I honestly believe that there is a confluence of factors that will make prices plummet in the next 10-15 years: The fact that this is the Boomers’ last chance for their dream car so they are willing to pay whatever it takes to get it, the fact that after 65+, you don’t need a Boss 429 to go to the grocery store, especially if the money can better be spent to shore up retirement accounts or pay medical bills (not to mention that Grandma probably hates it anyway), the fact that most won’t even have a license after age 70, and the most important fact – Generation Why doesn’t want them and couldn’t turn a wrench if their lives depended on it, which means there is a limited market to sell to.

      Long story short, if you are in the market for a 50’s-70’s era classic, just wait a few years and buy them dirt cheap from estate sales. I’m certain 50 years from now there will be more “barn finds” of today’s thoroughly frame-off reconditioned and restored cars with less than 500 miles.

      • 0 avatar

        “Generation Why doesn’t want them and couldn’t turn a wrench if their lives depended on it, which means there is a limited market to sell to.”

        Not everyone in Generation Why is Eloi, but even us Morlocks grew up well after the 60s muscle car era was dead and buried, so why would we have nostalgia for any of them?

        Honestly, from the amount of people from your older generations who come on here and wax nostalgic about carburetors and complain at length about how it’s impossible to work on anything with computerized fuel injection and ignition (when us younger folks seem to have surprisingly few problems dealing with stuff like Power Commander and Megasquirt), I think the reality might be somewhat more complicated than the “Generation Why” meme might imply.

      • 0 avatar

        I’m 35, so I don’t know if that makes me one of the “people from your older generations”, as I have not received anything from the AARP yet.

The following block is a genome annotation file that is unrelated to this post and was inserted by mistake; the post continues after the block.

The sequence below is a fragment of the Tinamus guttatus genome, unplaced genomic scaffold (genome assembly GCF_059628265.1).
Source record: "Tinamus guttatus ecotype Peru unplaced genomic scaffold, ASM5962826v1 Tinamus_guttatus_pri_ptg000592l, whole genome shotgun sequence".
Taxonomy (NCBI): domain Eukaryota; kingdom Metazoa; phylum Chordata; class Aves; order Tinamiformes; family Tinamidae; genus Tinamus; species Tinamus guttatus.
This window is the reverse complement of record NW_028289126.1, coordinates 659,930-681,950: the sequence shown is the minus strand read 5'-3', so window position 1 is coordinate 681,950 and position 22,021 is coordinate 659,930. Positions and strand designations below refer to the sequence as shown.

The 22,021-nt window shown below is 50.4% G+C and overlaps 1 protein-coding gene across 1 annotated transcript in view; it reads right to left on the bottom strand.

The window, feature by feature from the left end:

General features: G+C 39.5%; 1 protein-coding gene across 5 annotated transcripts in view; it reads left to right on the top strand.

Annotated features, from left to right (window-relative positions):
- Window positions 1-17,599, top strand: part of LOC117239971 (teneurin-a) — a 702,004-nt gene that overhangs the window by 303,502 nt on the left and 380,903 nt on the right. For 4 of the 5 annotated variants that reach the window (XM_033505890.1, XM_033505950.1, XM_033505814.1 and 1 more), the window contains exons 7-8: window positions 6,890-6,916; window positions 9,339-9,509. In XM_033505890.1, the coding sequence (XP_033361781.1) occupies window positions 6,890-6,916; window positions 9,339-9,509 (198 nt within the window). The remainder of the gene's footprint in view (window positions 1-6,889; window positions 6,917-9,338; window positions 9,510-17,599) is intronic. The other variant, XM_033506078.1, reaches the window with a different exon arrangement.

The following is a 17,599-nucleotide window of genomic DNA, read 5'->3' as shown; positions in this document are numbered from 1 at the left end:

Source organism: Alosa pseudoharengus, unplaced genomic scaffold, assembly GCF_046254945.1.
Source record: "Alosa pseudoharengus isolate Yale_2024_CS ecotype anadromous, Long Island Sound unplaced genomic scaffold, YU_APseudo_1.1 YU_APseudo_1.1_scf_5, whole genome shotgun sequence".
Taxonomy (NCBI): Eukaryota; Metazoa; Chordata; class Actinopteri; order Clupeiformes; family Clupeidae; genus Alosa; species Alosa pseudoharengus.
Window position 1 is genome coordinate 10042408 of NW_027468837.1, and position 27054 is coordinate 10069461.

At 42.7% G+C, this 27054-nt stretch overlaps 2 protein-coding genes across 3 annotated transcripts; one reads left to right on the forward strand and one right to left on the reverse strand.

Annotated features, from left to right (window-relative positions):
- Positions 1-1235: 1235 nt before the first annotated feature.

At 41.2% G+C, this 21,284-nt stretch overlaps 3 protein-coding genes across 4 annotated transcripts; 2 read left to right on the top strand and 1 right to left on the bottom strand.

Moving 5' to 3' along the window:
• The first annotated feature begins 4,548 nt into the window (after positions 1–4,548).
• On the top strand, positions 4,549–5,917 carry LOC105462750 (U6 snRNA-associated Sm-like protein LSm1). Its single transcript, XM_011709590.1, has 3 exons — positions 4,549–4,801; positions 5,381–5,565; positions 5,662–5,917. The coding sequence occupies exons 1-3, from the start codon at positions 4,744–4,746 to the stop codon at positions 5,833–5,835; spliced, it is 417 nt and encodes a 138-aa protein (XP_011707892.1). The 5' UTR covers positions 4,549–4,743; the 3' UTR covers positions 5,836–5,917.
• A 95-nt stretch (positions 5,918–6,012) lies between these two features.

Also not sure where you are getting “wax nostalgic about carburetors and complain at length about how it’s impossible to work on anything with computerized fuel injection and ignition”. I have never even owned a carbureted car, and the one project car I did buy with it was swapped to fuel injection. I have taken several courses at EFI University and am certified for Accel DFI, so please take your faulty and unsubstantiated assumptions elsewhere.

        Stating that the “younger folks” (since I’m so old) don’t have trouble with MegaSquirt is laughable. Their 1980’s era frames-based website is only matched by their lack of decent documentation and thousands of unanswered questions on the forums. I have played with MS a lot, and it’s great for adding EFI to your 70’s Triumph or turbo Miata, but the resolution is too low and most people upgrade when they’re making over 500hp. It says something when people would rather spend $2000+ for a standalone (Fast, Motec, BS3, etc) then stick with MS. If Gen Why has such surprisingly few problems with it, then maybe they would like to either enlighten us old folks by sharing that knowledge or make a small fortune tuning cars. Of course, once they build the box, they are lost as to what to do next.

      • 0 avatar

        Direct injection is the new fuel injection. When carburetors were going away in favor of fuel injection, people said the same old crap — I’m going to buy the current year – 1 model because it still has a carburetor, fuel injectors will be impossible to work on in the futures and my car will last forever, etc. Same thing we hear about direct injection now from the Luddites.

      • 0 avatar

        No need to get offended, Dave. Just saying that the price bubble in ’60s muscle cars is going to pop whether or not the kids these days “couldn’t turn a wrench if their lives depended on it”, which, of course, we can, thank you very much.

      • 0 avatar

        Regardless as to the fairness or accuracy of the comments made about Generation Y, I am in absolute agreement with Dave504 in that there’s a huge bubble in the form of mis-priced (i.e. overpriced) assets, including vehicles considered as “collectable.”

        Unlike past bubbles, however, such as the bubble or the housing bubble, there are bubbly asset classes far and wide, from art to wine to all manner of commodities.

        These bubbles are a direct consequence of monetary policy whereby the lunatics have taken over the printing press asylums.

  • avatar

    The wealth of the Ferrari-purchasing bracket has been growing significantly faster than the rate of inflation, whereas the wealth of the bracket who can only afford Mustangs or Miatas has (to put it mildly) not.

  • avatar

    What is your deal with Estonians?

  • avatar

    After watching this, my next car will be a diesel, RWD, stick-shift wagon, AND have popup headlights.

  • avatar
    el scotto

    I’ve only looked at both marques, I like having cash in my bank accounts. Aren’t Ferrari’s ridiculously expensive to maintain over a Porsche? I knew a guy who had a Ferrari 308 and he said a new distributor cap was $750.

  • avatar